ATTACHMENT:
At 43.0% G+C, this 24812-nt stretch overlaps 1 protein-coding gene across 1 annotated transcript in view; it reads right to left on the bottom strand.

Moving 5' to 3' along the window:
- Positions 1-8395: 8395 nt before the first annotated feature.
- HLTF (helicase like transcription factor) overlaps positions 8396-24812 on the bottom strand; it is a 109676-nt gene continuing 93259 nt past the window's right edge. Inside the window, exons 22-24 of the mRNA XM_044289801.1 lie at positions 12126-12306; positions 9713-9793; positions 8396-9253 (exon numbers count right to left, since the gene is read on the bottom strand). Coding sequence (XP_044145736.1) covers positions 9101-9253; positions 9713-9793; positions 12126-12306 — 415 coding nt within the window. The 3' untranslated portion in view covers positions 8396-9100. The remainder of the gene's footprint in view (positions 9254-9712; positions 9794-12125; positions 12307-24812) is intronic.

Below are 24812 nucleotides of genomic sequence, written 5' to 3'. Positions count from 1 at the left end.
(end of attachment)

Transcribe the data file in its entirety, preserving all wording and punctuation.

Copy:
At 43.0% G+C, this 24812-nt stretch overlaps 1 protein-coding gene across 1 annotated transcript in view; it reads right to left on the bottom strand.

Moving 5' to 3' along the window:
- Positions 1-8395: 8395 nt before the first annotated feature.
- HLTF (helicase like transcription factor) overlaps positions 8396-24812 on the bottom strand; it is a 109676-nt gene continuing 93259 nt past the window's right edge. Inside the window, exons 22-24 of the mRNA XM_044289801.1 lie at positions 12126-12306; positions 9713-9793; positions 8396-9253 (exon numbers count right to left, since the gene is read on the bottom strand). Coding sequence (XP_044145736.1) covers positions 9101-9253; positions 9713-9793; positions 12126-12306 — 415 coding nt within the window. The 3' untranslated portion in view covers positions 8396-9100. The remainder of the gene's footprint in view (positions 9254-9712; positions 9794-12125; positions 12307-24812) is intronic.

Below are 24812 nucleotides of genomic sequence, written 5' to 3'. Positions count from 1 at the left end.